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Ode on the death of a favorite cat by Thomas Gray | Poets.org

Ode on the death of a favorite cat
by Thomas Gray

Twas on a lofty vase's side,

Where China's gayest art had dyed

The azure flowers that blow;

Demurest of the tabby kind,

The pensive Selima, reclined,

Gazed on the lake below.

 

Her conscious tail her joy declared;

The fair round face, the snowy beard,

The velvet of her paws,

Her coat, that with the tortoise vies,

Her ears of jet, and emerald eyes,

She saw; and purred applause.

 

Still had she gazed; but 'midst the tide

Two angel forms were seen to glide,

The genii of the stream:

Their scaly armor's Tyrian hue

Through richest purple to the view

Betrayed a golden gleam.

 

The hapless nymph with wonder saw:

A whisker first and then a claw,

With many an ardent wish,

She stretched in vain to reach the prize.

What female heart can gold despise?

What cat's averse to fish?

 

Presumptuous maid! with looks intent

Again she stretched, again she bent,

Nor knew the gulf between.

(Malignant Fate sat by and smiled)

The slippery verge her feet beguiled,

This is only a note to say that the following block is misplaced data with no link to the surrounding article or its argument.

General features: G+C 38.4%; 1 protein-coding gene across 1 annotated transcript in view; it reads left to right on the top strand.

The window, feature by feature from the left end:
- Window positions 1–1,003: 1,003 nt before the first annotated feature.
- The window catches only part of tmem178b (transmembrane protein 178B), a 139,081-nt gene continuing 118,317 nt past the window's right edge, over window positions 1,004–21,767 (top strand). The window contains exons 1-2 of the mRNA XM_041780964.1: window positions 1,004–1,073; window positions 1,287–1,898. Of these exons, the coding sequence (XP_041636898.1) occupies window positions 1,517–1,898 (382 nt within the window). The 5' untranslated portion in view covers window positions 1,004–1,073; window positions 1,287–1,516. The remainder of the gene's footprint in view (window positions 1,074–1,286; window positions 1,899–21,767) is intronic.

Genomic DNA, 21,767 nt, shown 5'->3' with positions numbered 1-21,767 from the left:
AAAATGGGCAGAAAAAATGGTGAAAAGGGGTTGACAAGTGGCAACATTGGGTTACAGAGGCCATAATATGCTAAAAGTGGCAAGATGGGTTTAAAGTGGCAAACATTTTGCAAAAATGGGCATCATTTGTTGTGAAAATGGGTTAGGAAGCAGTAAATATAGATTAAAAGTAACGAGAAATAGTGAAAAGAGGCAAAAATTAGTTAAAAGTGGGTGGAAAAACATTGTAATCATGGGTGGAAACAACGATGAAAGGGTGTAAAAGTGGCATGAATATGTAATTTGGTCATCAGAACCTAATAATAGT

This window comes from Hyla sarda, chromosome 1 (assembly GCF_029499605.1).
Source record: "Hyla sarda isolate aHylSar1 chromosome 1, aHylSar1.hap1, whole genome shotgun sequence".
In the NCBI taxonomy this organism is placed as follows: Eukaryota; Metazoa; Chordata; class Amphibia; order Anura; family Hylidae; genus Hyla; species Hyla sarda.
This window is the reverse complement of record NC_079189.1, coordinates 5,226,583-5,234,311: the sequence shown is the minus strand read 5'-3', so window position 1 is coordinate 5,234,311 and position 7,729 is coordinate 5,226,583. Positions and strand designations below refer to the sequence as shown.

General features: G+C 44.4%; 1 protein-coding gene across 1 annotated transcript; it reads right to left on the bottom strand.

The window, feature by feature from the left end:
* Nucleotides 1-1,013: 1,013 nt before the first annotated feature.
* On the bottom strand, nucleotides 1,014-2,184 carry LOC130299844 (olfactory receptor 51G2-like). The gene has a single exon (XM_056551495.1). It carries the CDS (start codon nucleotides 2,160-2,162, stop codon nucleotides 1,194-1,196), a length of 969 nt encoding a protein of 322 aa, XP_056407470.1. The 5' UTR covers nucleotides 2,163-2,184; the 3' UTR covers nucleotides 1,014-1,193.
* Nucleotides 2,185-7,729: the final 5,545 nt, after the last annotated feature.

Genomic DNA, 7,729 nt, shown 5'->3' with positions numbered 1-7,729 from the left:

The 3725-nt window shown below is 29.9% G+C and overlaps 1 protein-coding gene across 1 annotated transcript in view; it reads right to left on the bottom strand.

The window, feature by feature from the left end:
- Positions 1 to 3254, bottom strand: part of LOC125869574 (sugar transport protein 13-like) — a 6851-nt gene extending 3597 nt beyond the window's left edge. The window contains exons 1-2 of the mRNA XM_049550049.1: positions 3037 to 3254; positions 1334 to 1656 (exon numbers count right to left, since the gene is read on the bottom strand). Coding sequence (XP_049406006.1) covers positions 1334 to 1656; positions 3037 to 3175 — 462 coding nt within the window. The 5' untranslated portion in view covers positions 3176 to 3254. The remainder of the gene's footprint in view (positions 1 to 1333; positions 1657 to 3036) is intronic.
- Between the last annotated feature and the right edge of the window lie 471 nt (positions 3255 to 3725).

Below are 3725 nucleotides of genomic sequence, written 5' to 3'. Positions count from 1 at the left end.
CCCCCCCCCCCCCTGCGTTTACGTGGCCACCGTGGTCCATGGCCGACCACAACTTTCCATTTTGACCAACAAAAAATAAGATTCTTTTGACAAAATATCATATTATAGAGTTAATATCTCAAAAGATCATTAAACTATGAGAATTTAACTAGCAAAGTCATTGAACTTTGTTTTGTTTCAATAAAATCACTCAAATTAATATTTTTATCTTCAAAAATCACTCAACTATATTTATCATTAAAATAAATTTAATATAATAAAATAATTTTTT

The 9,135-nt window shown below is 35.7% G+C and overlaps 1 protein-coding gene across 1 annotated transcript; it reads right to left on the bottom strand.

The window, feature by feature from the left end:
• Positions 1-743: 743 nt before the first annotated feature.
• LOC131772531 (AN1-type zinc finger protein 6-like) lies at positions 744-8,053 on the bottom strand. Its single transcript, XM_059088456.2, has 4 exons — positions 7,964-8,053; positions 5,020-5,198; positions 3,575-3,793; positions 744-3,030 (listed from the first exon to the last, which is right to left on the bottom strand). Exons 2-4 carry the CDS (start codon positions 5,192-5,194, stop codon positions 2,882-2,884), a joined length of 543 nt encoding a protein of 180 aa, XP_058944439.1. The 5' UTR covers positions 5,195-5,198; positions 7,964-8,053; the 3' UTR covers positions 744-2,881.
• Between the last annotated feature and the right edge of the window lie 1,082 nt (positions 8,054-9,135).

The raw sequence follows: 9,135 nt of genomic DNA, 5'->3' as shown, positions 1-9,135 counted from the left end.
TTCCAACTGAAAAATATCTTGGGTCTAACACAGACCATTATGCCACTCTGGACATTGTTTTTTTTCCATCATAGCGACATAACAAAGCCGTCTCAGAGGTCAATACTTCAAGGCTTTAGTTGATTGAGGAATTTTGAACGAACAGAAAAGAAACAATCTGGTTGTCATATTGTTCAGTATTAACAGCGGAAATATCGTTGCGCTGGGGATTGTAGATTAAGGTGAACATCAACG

She tumbled headlong in.

 

Eight times emerging from the flood

She mewed to every watery god,

Some speedy aid to send.

No dolphin came, no Nereid stirred;

Nor cruel Tom, nor Susan heard;

A favorite has no friend!

 

From hence, ye beauties, undeceived,

Know, one false step is ne'er retrieved,

And be with caution bold.

Not all that tempts your wandering eyes

And heedless hearts, is lawful prize;

Nor all that glisters, gold.

 

About This Poem

Thomas Gray wrote this poem to commemorate a beloved cat, owned by friend and fellow writer Horace Walpole. This cat, Selima, drowned while trying to catch goldfish. Walpole was so pleased with this elegy that he had the first stanza engraved on a Chinese vase.

 

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